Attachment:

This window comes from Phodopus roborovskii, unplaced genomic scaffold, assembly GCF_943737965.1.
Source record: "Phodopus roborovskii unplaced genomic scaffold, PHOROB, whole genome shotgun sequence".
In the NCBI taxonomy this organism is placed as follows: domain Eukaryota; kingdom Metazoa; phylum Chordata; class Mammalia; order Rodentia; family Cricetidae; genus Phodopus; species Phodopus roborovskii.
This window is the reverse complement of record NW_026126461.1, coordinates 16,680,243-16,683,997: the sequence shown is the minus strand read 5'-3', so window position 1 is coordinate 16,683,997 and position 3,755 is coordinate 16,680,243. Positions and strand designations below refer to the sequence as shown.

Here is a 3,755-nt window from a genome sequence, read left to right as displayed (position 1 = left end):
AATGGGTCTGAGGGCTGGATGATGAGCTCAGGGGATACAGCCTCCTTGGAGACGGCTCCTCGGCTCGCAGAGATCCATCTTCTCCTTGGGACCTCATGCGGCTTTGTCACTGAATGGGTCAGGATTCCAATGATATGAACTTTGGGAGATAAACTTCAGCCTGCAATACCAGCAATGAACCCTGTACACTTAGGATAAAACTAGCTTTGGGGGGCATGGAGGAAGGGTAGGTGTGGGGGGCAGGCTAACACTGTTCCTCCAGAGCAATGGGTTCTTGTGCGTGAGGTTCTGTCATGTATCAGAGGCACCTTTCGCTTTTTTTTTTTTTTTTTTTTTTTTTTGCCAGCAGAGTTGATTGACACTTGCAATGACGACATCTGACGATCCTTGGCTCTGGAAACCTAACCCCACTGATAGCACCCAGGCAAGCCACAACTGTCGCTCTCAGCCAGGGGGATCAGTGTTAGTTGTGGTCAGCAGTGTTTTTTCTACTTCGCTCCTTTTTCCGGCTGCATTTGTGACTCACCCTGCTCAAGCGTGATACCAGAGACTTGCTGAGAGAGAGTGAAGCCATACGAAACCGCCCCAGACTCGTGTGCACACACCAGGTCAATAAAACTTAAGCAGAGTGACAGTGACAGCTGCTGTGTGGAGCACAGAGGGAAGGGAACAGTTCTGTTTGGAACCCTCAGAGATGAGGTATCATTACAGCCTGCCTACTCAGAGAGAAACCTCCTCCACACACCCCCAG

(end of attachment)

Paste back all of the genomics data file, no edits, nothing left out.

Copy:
This window comes from Phodopus roborovskii, unplaced genomic scaffold, assembly GCF_943737965.1.
Source record: "Phodopus roborovskii unplaced genomic scaffold, PHOROB, whole genome shotgun sequence".
In the NCBI taxonomy this organism is placed as follows: domain Eukaryota; kingdom Metazoa; phylum Chordata; class Mammalia; order Rodentia; family Cricetidae; genus Phodopus; species Phodopus roborovskii.
This window is the reverse complement of record NW_026126461.1, coordinates 16,680,243-16,683,997: the sequence shown is the minus strand read 5'-3', so window position 1 is coordinate 16,683,997 and position 3,755 is coordinate 16,680,243. Positions and strand designations below refer to the sequence as shown.

Here is a 3,755-nt window from a genome sequence, read left to right as displayed (position 1 = left end):
AATGGGTCTGAGGGCTGGATGATGAGCTCAGGGGATACAGCCTCCTTGGAGACGGCTCCTCGGCTCGCAGAGATCCATCTTCTCCTTGGGACCTCATGCGGCTTTGTCACTGAATGGGTCAGGATTCCAATGATATGAACTTTGGGAGATAAACTTCAGCCTGCAATACCAGCAATGAACCCTGTACACTTAGGATAAAACTAGCTTTGGGGGGCATGGAGGAAGGGTAGGTGTGGGGGGCAGGCTAACACTGTTCCTCCAGAGCAATGGGTTCTTGTGCGTGAGGTTCTGTCATGTATCAGAGGCACCTTTCGCTTTTTTTTTTTTTTTTTTTTTTTTTTGCCAGCAGAGTTGATTGACACTTGCAATGACGACATCTGACGATCCTTGGCTCTGGAAACCTAACCCCACTGATAGCACCCAGGCAAGCCACAACTGTCGCTCTCAGCCAGGGGGATCAGTGTTAGTTGTGGTCAGCAGTGTTTTTTCTACTTCGCTCCTTTTTCCGGCTGCATTTGTGACTCACCCTGCTCAAGCGTGATACCAGAGACTTGCTGAGAGAGAGTGAAGCCATACGAAACCGCCCCAGACTCGTGTGCACACACCAGGTCAATAAAACTTAAGCAGAGTGACAGTGACAGCTGCTGTGTGGAGCACAGAGGGAAGGGAACAGTTCTGTTTGGAACCCTCAGAGATGAGGTATCATTACAGCCTGCCTACTCAGAGAGAAACCTCCTCCACACACCCCCAG